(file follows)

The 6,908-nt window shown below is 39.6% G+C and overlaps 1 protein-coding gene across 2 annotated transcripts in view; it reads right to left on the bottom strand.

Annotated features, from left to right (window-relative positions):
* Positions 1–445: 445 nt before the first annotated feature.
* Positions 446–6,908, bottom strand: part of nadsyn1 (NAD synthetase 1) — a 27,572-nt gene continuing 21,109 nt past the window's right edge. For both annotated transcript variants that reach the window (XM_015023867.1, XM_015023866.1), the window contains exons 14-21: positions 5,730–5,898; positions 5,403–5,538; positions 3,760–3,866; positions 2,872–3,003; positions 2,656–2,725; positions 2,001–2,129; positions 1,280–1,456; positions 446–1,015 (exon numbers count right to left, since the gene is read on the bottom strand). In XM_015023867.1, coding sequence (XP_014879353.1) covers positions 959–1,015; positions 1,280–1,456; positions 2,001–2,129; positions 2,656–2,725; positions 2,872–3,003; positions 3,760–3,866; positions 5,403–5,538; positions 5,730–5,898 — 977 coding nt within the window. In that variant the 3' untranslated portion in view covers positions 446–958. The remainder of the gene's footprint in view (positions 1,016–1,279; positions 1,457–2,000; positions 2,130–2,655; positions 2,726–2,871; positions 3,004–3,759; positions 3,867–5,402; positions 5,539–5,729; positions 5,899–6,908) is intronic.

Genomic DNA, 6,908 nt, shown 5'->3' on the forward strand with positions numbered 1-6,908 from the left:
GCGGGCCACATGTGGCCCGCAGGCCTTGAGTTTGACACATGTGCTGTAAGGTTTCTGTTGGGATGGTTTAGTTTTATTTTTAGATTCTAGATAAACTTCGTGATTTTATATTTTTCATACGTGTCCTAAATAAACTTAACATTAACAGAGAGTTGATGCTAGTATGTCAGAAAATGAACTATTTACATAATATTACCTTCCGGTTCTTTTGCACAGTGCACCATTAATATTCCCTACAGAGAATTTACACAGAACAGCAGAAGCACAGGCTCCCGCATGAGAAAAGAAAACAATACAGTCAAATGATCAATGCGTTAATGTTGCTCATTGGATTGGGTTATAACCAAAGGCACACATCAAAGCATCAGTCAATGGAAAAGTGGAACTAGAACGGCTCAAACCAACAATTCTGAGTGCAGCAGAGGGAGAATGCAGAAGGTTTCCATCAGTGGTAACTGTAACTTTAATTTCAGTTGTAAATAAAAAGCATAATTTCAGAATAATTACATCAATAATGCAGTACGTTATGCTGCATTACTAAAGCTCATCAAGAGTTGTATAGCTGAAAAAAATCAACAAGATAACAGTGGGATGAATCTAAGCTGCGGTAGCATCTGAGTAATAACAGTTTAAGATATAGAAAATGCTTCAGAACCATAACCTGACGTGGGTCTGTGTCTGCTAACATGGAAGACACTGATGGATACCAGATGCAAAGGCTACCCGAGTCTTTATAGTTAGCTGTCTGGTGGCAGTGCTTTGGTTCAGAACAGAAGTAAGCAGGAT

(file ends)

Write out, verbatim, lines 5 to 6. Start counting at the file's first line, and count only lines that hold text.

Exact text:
Genomic DNA, 6,908 nt, shown 5'->3' on the forward strand with positions numbered 1-6,908 from the left:
GCGGGCCACATGTGGCCCGCAGGCCTTGAGTTTGACACATGTGCTGTAAGGTTTCTGTTGGGATGGTTTAGTTTTATTTTTAGATTCTAGATAAACTTCGTGATTTTATATTTTTCATACGTGTCCTAAATAAACTTAACATTAACAGAGAGTTGATGCTAGTATGTCAGAAAATGAACTATTTACATAATATTACCTTCCGGTTCTTTTGCACAGTGCACCATTAATATTCCCTACAGAGAATTTACACAGAACAGCAGAAGCACAGGCTCCCGCATGAGAAAAGAAAACAATACAGTCAAATGATCAATGCGTTAATGTTGCTCATTGGATTGGGTTATAACCAAAGGCACACATCAAAGCATCAGTCAATGGAAAAGTGGAACTAGAACGGCTCAAACCAACAATTCTGAGTGCAGCAGAGGGAGAATGCAGAAGGTTTCCATCAGTGGTAACTGTAACTTTAATTTCAGTTGTAAATAAAAAGCATAATTTCAGAATAATTACATCAATAATGCAGTACGTTATGCTGCATTACTAAAGCTCATCAAGAGTTGTATAGCTGAAAAAAATCAACAAGATAACAGTGGGATGAATCTAAGCTGCGGTAGCATCTGAGTAATAACAGTTTAAGATATAGAAAATGCTTCAGAACCATAACCTGACGTGGGTCTGTGTCTGCTAACATGGAAGACACTGATGGATACCAGATGCAAAGGCTACCCGAGTCTTTATAGTTAGCTGTCTGGTGGCAGTGCTTTGGTTCAGAACAGAAGTAAGCAGGAT